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President of national association for American Indian education appreciates conference at Maharishi University of Management
by Global Good News staff writer
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23 October 2009
Speaking at a press conference* held at Maharishi University of Management in Fairfield, Iowa, USA, Robert Cook, President of the National Indian Education Association (NIEA), expressed his appreciation for the opportunity to work with other organizations attending a historic three-day symposium on building healthy, sustainable American Indian communities. Working alongside those with similar goals, he is striving to create a better life for future generations, particularly in the field of education.
'The National Indian Education Association is the largest Indian education association in the nation, and strives to keep Indian Country moving toward educational equity. The NIEA is committed to increasing educational opportunities and resources for American Indian, Alaskan native, and native Hawaiian students while protecting cultural and linguistic traditions,' said Prosper Waukon,** press conference moderator, in his introduction to Dr Cook.
'Robert has been the recipient of many education awards and honours that include South Dakota's Milken National Educator in 2005, Crazy Horse Memorial Foundation Teacher of the Year 2006, and NIEA's Teacher of the Year 2006. In 2008 he was named one of Black Hills State University's ''125 Most Accomplished Alumni'',' said Mr Waukon.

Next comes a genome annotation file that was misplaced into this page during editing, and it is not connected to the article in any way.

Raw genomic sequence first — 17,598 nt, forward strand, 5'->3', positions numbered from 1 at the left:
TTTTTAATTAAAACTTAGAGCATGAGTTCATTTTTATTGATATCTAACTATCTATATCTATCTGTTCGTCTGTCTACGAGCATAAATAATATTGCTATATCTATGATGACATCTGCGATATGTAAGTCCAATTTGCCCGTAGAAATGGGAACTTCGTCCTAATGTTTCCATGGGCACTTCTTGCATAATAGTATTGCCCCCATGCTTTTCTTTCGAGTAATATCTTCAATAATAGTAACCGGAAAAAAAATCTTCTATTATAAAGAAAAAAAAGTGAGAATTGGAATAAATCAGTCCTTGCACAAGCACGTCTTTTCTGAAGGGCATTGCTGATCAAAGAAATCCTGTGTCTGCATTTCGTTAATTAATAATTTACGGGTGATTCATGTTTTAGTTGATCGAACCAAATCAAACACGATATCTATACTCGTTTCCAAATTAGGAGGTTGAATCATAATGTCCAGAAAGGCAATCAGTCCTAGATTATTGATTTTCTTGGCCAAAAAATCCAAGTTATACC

As the principal of an American Indian high school, Dr Cook said he sees that due to lack of resources, the students face myriad challenges that often lead to unhealthy decisions such as dropping out of school. 'High absentee rates, truancy, poverty, and high unemployment often force our students to leave their educational opportunities. . . .
'We need to connect with people and with resources available to ensure our kids have a healthy lifestyle—and opportunities for an education to help themselves and their families. . . .
'I'm thankful for this chance to be here, to address, and to network with all these different organizations to work together so we can make a better life for our kids,' he concluded.
Replays of the press conference and several sessions during the symposium are available online at 'Building Healthy, Sustainable American Indian Communities'.
* The press conference on building healthy, sustainable American Indian communities preceded a historic three-day international symposium on the same theme, held 25-27 September at Maharishi University of Management in Fairfield, Iowa, USA. The press conference explored in brief a proven five-point plan to reduce, and even eradicate, some of the most pressing problems confronting American Indians and all indigenous people throughout the world—including problems in education.
** Prosper Waukon is a hereditary leader of the Winnebago tribe of Nebraska. He is an accomplished businessman, youth development specialist, and organizational strategist. Mr Waukon shares with the Hocak Elders Council a tireless advocacy for the education, health, food, and preservation and restoration of culture for his tribe and the whole of Indian Country.
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